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Monday, July 26, 2010

Chess fiction: The Chinese Connection

Hello Everybody!

In one of the stories of The King of Trees, writer Ah Cheng explores chess as a social motif in detail. We don't have a lot on the specific story to share with you but this nice review is worth a read.
The book has been translated from Chinese by Bonnie S. Macdougall.

"Chess has been of service to Western art and literature for a thousand years, mined, since it arrived in Europe about a millennium ago, for sport, psychology/psychopathology, and a capacity to reflect changes in cultural style. (There is such a thing as romantic chess, for example, parallel to romanticism in poetry and music. Is there such a thing as romantic poker, cribbage, blackjack or rummy?)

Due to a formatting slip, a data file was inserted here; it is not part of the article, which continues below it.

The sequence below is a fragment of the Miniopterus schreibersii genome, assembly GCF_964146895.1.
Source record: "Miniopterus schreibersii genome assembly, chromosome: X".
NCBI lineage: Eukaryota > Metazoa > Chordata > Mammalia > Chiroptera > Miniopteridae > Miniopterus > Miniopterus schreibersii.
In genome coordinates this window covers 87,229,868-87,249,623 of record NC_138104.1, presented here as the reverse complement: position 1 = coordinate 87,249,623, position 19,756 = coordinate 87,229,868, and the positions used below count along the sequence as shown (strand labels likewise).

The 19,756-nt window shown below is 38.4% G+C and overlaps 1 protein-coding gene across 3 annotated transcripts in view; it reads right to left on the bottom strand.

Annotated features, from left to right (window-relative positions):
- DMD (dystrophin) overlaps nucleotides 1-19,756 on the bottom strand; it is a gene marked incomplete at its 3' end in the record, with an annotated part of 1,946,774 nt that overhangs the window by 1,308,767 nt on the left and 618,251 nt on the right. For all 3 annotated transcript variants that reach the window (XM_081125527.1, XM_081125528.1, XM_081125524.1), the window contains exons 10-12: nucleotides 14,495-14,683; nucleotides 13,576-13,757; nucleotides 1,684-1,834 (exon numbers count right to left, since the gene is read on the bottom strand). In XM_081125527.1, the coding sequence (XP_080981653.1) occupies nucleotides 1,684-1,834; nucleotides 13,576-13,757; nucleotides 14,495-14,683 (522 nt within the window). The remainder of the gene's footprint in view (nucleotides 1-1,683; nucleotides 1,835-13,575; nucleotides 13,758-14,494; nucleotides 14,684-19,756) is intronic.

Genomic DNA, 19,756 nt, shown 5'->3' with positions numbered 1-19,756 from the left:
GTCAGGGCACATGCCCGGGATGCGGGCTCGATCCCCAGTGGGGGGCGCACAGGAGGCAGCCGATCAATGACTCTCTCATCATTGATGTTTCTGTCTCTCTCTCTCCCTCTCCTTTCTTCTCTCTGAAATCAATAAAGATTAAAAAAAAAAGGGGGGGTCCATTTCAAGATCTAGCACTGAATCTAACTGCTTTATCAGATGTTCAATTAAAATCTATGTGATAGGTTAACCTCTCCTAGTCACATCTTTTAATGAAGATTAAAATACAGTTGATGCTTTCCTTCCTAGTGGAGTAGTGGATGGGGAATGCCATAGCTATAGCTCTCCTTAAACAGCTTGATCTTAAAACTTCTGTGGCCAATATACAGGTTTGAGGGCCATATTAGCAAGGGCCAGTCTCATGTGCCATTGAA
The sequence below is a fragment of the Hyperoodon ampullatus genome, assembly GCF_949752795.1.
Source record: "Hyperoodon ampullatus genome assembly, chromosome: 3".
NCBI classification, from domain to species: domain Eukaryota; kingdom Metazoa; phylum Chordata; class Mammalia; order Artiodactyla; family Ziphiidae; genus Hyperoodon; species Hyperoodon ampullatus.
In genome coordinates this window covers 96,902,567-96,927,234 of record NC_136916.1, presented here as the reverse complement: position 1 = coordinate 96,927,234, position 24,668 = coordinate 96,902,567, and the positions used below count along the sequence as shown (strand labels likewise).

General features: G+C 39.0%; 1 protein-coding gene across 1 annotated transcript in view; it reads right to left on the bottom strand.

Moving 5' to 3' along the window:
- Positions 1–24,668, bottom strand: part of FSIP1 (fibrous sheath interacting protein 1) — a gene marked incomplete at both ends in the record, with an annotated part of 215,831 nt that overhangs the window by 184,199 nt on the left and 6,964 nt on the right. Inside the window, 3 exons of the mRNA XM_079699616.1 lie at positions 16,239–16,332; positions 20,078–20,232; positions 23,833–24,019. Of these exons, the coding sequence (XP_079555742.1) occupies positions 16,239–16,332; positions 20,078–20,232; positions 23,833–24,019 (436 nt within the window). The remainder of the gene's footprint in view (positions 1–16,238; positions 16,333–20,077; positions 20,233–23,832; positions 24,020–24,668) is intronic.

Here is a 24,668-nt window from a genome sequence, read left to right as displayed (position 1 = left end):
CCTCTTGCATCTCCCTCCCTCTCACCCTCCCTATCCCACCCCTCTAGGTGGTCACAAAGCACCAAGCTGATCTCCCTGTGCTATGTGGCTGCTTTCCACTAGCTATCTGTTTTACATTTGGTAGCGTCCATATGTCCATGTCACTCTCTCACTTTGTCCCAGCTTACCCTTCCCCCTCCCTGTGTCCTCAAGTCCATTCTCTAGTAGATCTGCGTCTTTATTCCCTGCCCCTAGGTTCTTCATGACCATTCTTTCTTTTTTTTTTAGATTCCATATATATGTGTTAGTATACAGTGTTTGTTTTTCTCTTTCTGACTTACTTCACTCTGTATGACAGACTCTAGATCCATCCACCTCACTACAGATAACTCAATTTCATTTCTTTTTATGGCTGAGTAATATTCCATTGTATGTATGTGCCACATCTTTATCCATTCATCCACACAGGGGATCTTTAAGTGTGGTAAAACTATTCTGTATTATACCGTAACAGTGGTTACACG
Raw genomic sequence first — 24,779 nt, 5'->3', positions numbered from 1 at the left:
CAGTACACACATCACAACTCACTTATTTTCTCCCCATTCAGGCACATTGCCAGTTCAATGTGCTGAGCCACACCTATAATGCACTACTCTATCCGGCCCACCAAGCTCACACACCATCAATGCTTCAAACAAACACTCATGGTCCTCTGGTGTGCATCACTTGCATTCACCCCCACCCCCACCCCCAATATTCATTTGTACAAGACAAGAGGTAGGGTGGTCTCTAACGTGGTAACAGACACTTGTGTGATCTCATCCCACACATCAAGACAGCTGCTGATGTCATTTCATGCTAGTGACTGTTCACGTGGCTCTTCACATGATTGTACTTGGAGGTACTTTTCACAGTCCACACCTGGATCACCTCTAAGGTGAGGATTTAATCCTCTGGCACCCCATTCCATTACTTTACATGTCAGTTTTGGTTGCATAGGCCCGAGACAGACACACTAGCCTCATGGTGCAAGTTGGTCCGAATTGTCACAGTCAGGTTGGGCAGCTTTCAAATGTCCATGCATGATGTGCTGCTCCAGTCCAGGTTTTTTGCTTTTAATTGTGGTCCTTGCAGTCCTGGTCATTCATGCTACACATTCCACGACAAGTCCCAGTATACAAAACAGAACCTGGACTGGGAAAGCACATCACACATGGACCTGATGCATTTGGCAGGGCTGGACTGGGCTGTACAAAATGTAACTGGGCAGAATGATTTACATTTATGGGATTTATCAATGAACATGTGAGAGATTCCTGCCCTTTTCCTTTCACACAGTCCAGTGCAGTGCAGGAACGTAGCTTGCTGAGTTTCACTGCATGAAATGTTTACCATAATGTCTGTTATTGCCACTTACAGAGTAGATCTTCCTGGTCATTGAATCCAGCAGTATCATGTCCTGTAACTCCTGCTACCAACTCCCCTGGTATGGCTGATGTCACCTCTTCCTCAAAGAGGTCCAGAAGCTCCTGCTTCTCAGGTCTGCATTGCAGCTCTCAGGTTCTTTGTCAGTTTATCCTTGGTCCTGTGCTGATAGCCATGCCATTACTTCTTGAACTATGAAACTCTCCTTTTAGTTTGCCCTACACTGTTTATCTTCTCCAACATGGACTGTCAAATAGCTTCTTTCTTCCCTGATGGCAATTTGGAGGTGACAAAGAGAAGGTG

"Instances of chess being raveled into our culture abound. To pick a few: In one medieval painting, Tristan and Iseult quaff their fateful love potion over a game. In another, a Christian and a Muslim, in what was still Moorish Spain, play peacefully, perhaps recalling the fact that it was the Arabs who brought chess to Europe.

"Skipping freely over centuries and media, we find that Samuel Beckett garnishes his 1938 novel, Murphy, with an absurd game of chess, set in a mental ward. (Not the first or the last time chess and madness compete for space)."

You can read the full review here.

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